The quality of life of people in senior’s residences and nursing homes, especially those of bedridden residents, are greatly dependent on the quality of the air in the rooms – and this depends to a great extent on the type of flooring. In the daily life of the home, it is inevitable that bodily excretions will end up on the floor. With a porous surface, some traces remain on the surface even after immediate cleaning. These traces become more and more concentrated over the years, which is one of the reasons why many rooms in senior’s residences and nursing homes have bad air quality. “To ensure good indoor air quality, the flooring should be ecological and contain no plasticisers that can give off emissions. In addition, it has to be cleaned without the use of aggressive cleaning chemicals,” Distler emphasizes. Nora rubber floors have been awarded the “Blue Angel” and do not need to be coated due to their highly waterproof surface. “The cleaning team in our homes does not need one single compound that comes with a hazard symbol. To clean the floor they use an environmentally friendly, surfactant-free cleaning agent.” “Even biological impurities caused by bodily excretions, which cannot always be avoided during the daily course of nursing care, do not produce unpleasant odours. The fact that nora floor coverings are resistant to hand and surface disinfectants is another advantage. Furthermore, due to their dimensional stability, the rubber floors do not generally need to be grouted. Joints not only affect the visual appearance, but also get dirty very easily, often break, and can result in unhygienic cracks.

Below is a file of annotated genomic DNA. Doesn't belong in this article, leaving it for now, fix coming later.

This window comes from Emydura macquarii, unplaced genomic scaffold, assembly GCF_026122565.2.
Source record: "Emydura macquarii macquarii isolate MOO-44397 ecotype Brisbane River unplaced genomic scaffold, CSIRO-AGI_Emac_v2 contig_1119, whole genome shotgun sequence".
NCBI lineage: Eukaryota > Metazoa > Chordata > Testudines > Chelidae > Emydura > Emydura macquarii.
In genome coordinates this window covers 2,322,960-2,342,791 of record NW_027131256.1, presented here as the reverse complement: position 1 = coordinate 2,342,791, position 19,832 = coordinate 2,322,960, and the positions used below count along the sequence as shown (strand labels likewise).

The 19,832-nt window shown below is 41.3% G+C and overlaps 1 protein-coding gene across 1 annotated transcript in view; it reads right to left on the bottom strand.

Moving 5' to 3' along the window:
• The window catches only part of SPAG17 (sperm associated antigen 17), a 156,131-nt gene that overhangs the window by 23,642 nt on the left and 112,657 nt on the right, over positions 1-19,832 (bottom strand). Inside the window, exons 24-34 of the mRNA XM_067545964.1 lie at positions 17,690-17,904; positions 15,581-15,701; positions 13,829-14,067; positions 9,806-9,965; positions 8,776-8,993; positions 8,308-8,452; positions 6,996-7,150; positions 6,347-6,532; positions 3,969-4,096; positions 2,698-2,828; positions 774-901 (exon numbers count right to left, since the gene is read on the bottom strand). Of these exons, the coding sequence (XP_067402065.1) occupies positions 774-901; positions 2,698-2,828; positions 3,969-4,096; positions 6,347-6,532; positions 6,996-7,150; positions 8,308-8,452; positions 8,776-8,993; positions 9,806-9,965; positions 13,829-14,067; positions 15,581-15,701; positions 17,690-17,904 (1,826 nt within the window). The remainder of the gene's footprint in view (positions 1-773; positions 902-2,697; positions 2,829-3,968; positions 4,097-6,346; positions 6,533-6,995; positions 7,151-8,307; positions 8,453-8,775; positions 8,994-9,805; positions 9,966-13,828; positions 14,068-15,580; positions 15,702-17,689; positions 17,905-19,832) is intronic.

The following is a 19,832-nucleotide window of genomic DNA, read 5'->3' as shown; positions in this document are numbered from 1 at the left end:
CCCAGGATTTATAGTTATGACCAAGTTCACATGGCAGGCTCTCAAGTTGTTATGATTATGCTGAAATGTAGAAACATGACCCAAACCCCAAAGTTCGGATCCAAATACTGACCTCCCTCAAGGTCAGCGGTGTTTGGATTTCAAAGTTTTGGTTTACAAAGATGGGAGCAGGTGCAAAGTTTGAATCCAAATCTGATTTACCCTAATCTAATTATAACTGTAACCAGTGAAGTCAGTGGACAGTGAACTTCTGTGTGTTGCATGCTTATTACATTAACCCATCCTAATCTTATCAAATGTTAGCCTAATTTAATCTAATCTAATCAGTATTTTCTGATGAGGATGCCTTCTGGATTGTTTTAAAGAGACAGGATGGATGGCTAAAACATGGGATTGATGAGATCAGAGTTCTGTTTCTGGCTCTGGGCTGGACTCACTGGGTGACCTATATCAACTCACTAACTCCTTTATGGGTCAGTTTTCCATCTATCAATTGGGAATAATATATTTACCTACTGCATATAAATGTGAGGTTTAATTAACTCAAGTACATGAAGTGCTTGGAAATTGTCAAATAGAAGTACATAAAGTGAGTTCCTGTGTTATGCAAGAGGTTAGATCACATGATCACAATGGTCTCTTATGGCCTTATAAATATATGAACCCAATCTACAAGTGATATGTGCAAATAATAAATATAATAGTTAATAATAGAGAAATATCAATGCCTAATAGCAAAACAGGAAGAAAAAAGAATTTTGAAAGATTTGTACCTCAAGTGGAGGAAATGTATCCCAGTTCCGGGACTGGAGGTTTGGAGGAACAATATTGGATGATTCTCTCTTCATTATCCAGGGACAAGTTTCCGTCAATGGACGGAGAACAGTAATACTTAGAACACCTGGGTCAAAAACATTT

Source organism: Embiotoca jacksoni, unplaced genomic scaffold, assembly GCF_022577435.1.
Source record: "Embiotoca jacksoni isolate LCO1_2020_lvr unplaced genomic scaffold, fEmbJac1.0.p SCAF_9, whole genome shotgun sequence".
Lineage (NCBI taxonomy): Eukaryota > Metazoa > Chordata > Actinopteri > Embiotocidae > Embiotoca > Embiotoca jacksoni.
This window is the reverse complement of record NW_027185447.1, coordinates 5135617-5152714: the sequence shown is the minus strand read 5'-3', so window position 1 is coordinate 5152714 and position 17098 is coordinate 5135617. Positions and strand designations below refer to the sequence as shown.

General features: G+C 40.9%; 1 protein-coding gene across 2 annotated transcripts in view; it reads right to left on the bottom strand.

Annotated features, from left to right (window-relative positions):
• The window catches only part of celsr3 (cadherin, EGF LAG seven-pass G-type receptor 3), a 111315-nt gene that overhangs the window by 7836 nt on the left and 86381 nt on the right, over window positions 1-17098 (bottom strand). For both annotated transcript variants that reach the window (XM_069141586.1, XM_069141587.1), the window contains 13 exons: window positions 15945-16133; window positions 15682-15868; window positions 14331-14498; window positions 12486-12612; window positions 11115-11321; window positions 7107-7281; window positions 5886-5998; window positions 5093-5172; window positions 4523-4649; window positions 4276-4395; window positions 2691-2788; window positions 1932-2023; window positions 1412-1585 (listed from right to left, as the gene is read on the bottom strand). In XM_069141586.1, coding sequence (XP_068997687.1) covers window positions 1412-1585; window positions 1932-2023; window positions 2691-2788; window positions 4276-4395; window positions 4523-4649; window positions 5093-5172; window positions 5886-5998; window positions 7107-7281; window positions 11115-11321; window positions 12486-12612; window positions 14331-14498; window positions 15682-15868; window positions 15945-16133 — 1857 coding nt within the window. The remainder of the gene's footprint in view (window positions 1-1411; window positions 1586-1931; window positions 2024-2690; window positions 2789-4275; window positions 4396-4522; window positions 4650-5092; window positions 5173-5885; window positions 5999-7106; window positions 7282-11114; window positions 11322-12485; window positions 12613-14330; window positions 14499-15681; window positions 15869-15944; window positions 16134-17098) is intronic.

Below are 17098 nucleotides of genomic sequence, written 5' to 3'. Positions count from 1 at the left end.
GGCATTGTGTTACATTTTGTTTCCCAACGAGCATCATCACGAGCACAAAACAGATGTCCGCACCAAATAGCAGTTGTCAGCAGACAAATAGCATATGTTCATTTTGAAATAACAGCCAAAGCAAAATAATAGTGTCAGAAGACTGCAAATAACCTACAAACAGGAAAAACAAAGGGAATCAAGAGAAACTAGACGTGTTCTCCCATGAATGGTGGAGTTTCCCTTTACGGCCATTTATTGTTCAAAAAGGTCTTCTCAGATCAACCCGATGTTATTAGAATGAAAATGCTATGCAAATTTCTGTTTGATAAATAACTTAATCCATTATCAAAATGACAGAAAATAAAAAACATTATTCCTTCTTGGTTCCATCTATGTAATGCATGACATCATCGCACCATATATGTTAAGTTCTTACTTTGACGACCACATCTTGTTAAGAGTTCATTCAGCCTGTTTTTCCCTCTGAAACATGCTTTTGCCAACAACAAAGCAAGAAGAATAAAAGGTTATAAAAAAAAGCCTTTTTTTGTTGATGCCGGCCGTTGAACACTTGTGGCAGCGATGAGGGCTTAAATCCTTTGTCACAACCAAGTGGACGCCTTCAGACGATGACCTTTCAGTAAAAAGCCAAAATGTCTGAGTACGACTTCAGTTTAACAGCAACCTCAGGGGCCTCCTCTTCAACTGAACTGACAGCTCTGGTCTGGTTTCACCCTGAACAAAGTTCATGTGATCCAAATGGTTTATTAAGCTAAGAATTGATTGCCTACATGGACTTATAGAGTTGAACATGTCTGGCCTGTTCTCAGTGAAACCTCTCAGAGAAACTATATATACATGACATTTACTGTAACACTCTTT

The cost of acquiring a floor covering accounts for only 10% of the total costs; 90% of the costs are attributable to care and maintenance during the usable lifetime of the product. To ensure lasting economic savings, therefore, it is essential to include the life cycle costs. Particularly for smaller homes, which generally operate on a limited budget, the cost-saving cleaning options of uncoated rubber floorings is a great advantage. “It is always very difficult to shut down areas temporarily for basic cleaning and for laying new coatings,” says the director of Oberscholzenhof, Markus Mai. This is confirmed by Petra Günther, head of the “Glück Auf” Nursing and Care Centre in Benndorf/Saxony-Anhalt.
nora rubber floors allow for continual operation – 24 hours a day, seven days a week. “The use of durable, high-quality products with advantageous life cycle costs always pays off,” Distler agrees. “To create a comfortable, attractive environment for the residents, we have the highest standards for flooring and all other building materials. In this way we also contribute to sustainability: the longer the flooring lasts, the more sustainable they are.*
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About nora systemsnora systems develops, produces and markets high-quality, elastic floor coverings as well as shoe components under the nora® brand. The company, which has its headquarters in the German town of Weinheim, was created from Freudenberg Bausysteme KG in 2007 and, as the global market leader, has shaped the development of rubber floor coverings for many years. With its more than 1,000 employees, nora systems generated a turnover of €229.1 million in 2017. In 2018, nora systems was acquired by Interface Inc., Atlanta (USA). Interface is the world's largest manufacturer of modular carpet tiles for the commercial sector.